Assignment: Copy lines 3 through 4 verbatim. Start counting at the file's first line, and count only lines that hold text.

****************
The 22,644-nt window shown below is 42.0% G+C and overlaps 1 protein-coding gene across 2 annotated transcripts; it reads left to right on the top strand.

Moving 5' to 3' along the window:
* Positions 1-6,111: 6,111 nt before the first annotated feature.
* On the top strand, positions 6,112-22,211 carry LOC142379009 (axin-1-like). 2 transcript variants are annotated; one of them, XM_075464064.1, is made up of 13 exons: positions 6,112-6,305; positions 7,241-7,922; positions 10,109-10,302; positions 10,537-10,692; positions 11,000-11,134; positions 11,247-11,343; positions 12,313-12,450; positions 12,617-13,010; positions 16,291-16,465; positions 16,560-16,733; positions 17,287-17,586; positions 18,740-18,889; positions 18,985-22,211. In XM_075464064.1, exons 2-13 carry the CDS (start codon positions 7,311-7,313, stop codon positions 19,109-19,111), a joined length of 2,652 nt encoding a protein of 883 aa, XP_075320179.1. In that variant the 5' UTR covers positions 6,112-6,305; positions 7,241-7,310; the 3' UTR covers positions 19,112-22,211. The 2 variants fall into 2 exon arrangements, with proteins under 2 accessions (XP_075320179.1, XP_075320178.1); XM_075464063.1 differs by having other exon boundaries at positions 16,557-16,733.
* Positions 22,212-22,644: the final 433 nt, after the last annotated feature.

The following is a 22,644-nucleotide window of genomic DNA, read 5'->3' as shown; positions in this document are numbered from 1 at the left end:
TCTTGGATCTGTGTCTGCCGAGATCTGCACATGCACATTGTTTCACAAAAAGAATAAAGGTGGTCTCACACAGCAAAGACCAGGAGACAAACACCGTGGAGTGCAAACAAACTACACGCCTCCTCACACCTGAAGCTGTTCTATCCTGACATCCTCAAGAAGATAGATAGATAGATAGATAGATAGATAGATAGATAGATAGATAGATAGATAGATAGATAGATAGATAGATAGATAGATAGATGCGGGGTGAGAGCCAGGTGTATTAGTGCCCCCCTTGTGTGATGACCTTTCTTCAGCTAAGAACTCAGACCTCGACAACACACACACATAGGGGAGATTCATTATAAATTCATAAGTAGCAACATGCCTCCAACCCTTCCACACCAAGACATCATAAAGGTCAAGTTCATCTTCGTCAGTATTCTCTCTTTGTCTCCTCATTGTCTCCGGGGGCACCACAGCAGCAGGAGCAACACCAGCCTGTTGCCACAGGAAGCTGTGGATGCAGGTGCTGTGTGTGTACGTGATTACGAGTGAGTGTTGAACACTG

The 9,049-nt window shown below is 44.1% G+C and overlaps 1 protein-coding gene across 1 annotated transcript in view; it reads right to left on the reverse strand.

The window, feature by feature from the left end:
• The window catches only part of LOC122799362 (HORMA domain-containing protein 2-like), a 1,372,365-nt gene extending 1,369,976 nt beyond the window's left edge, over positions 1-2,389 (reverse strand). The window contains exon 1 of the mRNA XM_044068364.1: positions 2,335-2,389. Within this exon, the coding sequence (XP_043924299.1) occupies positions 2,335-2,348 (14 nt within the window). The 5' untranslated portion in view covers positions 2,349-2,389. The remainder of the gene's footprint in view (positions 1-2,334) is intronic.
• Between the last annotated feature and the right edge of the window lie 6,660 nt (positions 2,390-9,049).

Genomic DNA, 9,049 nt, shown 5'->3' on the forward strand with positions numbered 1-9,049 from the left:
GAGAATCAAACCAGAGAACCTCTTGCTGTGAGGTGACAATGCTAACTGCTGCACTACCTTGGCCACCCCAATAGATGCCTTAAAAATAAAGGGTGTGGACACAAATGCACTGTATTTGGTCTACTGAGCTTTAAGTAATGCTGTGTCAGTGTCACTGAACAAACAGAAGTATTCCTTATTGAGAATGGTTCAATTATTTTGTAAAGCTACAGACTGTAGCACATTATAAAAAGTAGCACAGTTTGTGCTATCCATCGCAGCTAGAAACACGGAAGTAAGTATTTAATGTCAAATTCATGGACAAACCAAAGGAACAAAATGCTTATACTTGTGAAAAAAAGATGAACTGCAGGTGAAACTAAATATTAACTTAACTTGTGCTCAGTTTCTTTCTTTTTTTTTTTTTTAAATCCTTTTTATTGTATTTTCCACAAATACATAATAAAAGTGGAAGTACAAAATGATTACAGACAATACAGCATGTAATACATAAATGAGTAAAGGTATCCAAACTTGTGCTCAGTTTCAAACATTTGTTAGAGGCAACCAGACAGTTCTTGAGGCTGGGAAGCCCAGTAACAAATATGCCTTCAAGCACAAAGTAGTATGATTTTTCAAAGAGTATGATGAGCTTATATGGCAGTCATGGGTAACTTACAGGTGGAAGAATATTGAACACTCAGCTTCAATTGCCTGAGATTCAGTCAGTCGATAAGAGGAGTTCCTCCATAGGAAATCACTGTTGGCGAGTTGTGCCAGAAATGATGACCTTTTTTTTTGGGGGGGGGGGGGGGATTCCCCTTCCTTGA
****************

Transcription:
* Positions 1-6,111: 6,111 nt before the first annotated feature.
* On the top strand, positions 6,112-22,211 carry LOC142379009 (axin-1-like). 2 transcript variants are annotated; one of them, XM_075464064.1, is made up of 13 exons: positions 6,112-6,305; positions 7,241-7,922; positions 10,109-10,302; positions 10,537-10,692; positions 11,000-11,134; positions 11,247-11,343; positions 12,313-12,450; positions 12,617-13,010; positions 16,291-16,465; positions 16,560-16,733; positions 17,287-17,586; positions 18,740-18,889; positions 18,985-22,211. In XM_075464064.1, exons 2-13 carry the CDS (start codon positions 7,311-7,313, stop codon positions 19,109-19,111), a joined length of 2,652 nt encoding a protein of 883 aa, XP_075320179.1. In that variant the 5' UTR covers positions 6,112-6,305; positions 7,241-7,310; the 3' UTR covers positions 19,112-22,211. The 2 variants fall into 2 exon arrangements, with proteins under 2 accessions (XP_075320179.1, XP_075320178.1); XM_075464063.1 differs by having other exon boundaries at positions 16,557-16,733.